Today State Auditor Shad White announced his office has issued demand letters to two former City of Pascagoula employees this week. Robert Parker, former city comptroller, and Joseph Huffman, former city manager, received demand letters for exercising improper financial management of bond proceeds. The total amount of both demands is $54,215.17 and includes all investigative costs and accrued interest.
In December 2014 and again in June 2017, the City of Pascagoula entered bond agreements totaling over $27 million. The bond proceeds should have been deposited into a bank account separate from the general fund account to ensure adherence to bond terms, which mandated the bond revenue be spent on infrastructure and other specific projects in the city.
After receiving a complaint, audit investigators determined Parker and Huffman knowingly and improperly transferred bond proceeds into the City’s general fund account. This practice caused the city to forego over $31,500 in interest revenue which would have accrued in the appropriate account. It also created the illusion of a budget surplus. While payments for bond debt were made in a timely fashion, and no money was stolen from the City of Pascagoula, mixing bond money into the general fund account is improper.
“The taxpayers of Pascagoula should know that $14 million is not missing from their bank account, but millions in bond money was spent on general operations in 2014 and 2017,” said White.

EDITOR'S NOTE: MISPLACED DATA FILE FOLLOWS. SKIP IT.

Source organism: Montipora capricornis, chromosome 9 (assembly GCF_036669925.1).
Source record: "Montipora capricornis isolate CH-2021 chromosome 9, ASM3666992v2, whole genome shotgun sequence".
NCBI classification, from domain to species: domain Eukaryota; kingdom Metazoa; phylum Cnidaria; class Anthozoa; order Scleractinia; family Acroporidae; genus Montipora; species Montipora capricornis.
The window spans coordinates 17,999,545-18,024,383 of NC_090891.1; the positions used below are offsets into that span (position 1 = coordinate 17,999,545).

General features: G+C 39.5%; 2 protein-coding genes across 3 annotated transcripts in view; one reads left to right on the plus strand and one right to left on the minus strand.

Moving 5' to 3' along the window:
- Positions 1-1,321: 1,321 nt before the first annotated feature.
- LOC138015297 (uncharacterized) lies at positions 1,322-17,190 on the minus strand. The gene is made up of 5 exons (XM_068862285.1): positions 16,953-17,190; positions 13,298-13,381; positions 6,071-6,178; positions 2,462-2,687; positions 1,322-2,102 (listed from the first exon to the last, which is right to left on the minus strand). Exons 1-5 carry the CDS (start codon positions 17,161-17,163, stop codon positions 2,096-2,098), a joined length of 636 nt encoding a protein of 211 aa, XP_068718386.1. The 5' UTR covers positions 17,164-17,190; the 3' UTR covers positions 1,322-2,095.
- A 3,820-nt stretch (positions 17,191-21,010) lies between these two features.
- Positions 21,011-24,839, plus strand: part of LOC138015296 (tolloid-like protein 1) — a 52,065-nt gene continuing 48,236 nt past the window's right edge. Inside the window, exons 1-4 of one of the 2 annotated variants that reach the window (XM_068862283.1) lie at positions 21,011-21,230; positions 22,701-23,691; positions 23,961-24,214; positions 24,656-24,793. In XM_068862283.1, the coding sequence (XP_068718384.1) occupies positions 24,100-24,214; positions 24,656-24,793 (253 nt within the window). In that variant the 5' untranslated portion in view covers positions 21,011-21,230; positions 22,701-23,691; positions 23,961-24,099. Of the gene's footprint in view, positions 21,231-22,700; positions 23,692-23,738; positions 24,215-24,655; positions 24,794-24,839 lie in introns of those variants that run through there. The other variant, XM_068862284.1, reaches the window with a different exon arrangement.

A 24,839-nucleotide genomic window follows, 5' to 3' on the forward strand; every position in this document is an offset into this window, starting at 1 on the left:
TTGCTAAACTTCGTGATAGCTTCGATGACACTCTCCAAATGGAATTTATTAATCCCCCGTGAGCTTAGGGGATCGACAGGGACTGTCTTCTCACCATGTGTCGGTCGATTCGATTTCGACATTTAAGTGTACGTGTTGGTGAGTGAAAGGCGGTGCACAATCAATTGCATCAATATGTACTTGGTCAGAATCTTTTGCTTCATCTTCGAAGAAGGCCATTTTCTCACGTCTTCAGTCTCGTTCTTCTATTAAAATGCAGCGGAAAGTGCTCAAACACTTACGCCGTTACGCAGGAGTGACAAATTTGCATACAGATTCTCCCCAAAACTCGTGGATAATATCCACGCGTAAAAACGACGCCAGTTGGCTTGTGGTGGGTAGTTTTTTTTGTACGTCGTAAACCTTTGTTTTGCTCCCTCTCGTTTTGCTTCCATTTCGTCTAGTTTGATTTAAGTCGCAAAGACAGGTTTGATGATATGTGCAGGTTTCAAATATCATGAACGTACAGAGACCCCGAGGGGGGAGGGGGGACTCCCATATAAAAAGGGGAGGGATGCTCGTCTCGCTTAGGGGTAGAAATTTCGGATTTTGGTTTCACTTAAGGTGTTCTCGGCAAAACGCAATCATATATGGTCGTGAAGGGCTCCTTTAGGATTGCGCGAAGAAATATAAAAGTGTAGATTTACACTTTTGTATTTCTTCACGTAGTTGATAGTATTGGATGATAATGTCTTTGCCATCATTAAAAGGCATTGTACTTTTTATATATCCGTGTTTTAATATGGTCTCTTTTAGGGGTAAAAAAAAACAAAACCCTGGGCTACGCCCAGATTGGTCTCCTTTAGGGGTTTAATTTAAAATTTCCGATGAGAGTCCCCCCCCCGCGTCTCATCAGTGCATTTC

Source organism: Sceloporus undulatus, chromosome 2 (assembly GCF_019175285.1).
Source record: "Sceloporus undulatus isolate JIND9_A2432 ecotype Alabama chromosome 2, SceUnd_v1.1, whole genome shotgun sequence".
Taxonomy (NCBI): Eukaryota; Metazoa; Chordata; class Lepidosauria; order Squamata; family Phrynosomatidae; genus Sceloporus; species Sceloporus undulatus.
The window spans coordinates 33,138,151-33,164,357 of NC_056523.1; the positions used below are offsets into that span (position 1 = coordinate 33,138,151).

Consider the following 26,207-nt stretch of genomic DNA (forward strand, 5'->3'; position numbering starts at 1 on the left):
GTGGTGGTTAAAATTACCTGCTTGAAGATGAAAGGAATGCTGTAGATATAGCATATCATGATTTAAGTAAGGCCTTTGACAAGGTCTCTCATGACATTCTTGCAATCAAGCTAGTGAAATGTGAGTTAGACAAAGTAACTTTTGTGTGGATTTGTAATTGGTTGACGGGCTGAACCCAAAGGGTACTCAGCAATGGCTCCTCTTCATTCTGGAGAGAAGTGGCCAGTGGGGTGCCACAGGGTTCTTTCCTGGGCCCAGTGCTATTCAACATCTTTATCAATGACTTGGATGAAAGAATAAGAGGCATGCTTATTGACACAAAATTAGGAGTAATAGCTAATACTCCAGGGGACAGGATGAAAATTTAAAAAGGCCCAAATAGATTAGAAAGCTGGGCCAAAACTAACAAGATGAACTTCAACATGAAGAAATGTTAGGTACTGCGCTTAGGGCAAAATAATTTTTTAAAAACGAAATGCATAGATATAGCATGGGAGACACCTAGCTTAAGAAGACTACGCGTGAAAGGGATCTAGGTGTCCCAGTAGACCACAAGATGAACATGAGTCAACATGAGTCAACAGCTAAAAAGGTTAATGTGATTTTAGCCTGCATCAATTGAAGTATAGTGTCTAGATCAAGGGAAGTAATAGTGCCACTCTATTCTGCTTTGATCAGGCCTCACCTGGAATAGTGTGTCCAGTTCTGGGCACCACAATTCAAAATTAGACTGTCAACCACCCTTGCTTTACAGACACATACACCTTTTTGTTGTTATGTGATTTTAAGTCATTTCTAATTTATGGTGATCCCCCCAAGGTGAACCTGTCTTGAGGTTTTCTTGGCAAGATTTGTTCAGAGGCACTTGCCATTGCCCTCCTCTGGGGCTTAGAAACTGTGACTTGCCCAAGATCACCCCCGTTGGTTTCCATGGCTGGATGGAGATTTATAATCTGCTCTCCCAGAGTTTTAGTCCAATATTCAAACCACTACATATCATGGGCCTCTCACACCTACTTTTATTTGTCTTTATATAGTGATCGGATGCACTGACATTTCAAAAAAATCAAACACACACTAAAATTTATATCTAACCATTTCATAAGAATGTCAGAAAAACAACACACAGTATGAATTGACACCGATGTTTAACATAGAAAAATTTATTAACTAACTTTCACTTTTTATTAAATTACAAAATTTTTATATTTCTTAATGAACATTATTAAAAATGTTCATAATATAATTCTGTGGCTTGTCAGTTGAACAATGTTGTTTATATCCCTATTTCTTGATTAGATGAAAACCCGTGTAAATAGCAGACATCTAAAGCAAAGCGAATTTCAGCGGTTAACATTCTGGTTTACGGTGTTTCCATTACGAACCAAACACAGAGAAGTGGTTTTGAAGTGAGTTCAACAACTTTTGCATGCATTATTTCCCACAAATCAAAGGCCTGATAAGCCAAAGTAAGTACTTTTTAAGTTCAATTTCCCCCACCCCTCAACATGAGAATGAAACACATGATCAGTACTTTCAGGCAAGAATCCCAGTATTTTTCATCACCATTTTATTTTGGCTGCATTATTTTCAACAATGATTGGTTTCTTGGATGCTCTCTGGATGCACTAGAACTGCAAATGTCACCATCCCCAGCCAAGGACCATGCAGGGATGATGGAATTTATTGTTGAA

“These laws about bond money exist for an important reason. They exist to make sure policymakers don’t tell the public they are taking on a bond debt for one purpose but then actually spend the money on something else. They exist to avoid confusion about how much a city or county actually has to spend on general expenditures, like salaries and administration. The law about spending bond money was not followed in this case, creating a lot of turmoil in Pascagoula.”
District Attorney for the 19th District Angel Myers McIlrath said, “The State Auditor’s Office conducted a thorough investigation into the City of Pascagoula’s finances, as a result of concerns brought to them and my office by Mayor Maxwell. The Grand Jury, after having heard the details and outcome of the investigation, determined that there was no criminal wrongdoing and I am confident in their decision. The fact that the Grand Jury did not find any criminal conduct does not preclude the State Auditor from pursuing civil remedies based on their investigation.”
The demand letter issued to Parker is worth $47,395.91, and the letter issued to Huffman is worth $6,819.26. Each amount corresponds to the amount of foregone interest revenue during the tenure of each man at the City of Pascagoula, respectively.
The employment of Parker and Huffman was covered by a $50,000 and $162,000 surety bond, respectively. Surety bonds are similar to insurance designed to protect taxpayers from corruption.
If either man fails to pay the full amount of the demand within 30 days of delivery, the case will be referred to the Mississippi Attorney General to be litigated.
State Auditor Shad White Press Release